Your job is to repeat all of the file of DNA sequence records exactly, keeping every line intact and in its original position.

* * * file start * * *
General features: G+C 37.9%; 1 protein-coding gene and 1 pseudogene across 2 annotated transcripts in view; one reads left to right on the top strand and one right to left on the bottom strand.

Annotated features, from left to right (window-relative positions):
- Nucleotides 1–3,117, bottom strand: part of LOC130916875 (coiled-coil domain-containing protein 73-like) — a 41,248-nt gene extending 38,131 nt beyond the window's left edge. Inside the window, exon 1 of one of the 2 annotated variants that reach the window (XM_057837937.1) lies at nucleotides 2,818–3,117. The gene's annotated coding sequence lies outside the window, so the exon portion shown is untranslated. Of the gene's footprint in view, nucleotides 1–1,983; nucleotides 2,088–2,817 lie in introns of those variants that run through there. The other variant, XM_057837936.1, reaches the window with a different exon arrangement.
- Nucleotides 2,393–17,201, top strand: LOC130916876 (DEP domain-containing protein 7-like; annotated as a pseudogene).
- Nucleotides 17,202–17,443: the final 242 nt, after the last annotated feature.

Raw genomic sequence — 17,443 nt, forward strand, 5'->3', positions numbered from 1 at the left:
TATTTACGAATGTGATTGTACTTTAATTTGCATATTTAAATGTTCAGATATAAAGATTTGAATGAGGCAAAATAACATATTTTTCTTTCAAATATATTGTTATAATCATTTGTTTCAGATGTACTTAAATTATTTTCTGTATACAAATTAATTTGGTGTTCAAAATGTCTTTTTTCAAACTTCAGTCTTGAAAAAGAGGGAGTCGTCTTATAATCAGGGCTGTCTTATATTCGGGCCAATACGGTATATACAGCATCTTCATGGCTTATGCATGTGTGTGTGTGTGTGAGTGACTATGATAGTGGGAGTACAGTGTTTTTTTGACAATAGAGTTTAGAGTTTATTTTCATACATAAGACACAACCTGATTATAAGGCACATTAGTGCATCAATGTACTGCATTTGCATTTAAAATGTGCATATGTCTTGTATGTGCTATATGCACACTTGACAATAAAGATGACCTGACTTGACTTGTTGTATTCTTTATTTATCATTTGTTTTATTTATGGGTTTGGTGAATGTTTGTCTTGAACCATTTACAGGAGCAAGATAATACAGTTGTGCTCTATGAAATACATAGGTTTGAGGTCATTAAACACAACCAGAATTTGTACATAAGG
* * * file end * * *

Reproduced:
General features: G+C 37.9%; 1 protein-coding gene and 1 pseudogene across 2 annotated transcripts in view; one reads left to right on the top strand and one right to left on the bottom strand.

Annotated features, from left to right (window-relative positions):
- Nucleotides 1–3,117, bottom strand: part of LOC130916875 (coiled-coil domain-containing protein 73-like) — a 41,248-nt gene extending 38,131 nt beyond the window's left edge. Inside the window, exon 1 of one of the 2 annotated variants that reach the window (XM_057837937.1) lies at nucleotides 2,818–3,117. The gene's annotated coding sequence lies outside the window, so the exon portion shown is untranslated. Of the gene's footprint in view, nucleotides 1–1,983; nucleotides 2,088–2,817 lie in introns of those variants that run through there. The other variant, XM_057837936.1, reaches the window with a different exon arrangement.
- Nucleotides 2,393–17,201, top strand: LOC130916876 (DEP domain-containing protein 7-like; annotated as a pseudogene).
- Nucleotides 17,202–17,443: the final 242 nt, after the last annotated feature.

Raw genomic sequence — 17,443 nt, forward strand, 5'->3', positions numbered from 1 at the left:
TATTTACGAATGTGATTGTACTTTAATTTGCATATTTAAATGTTCAGATATAAAGATTTGAATGAGGCAAAATAACATATTTTTCTTTCAAATATATTGTTATAATCATTTGTTTCAGATGTACTTAAATTATTTTCTGTATACAAATTAATTTGGTGTTCAAAATGTCTTTTTTCAAACTTCAGTCTTGAAAAAGAGGGAGTCGTCTTATAATCAGGGCTGTCTTATATTCGGGCCAATACGGTATATACAGCATCTTCATGGCTTATGCATGTGTGTGTGTGTGTGAGTGACTATGATAGTGGGAGTACAGTGTTTTTTTGACAATAGAGTTTAGAGTTTATTTTCATACATAAGACACAACCTGATTATAAGGCACATTAGTGCATCAATGTACTGCATTTGCATTTAAAATGTGCATATGTCTTGTATGTGCTATATGCACACTTGACAATAAAGATGACCTGACTTGACTTGTTGTATTCTTTATTTATCATTTGTTTTATTTATGGGTTTGGTGAATGTTTGTCTTGAACCATTTACAGGAGCAAGATAATACAGTTGTGCTCTATGAAATACATAGGTTTGAGGTCATTAAACACAACCAGAATTTGTACATAAGG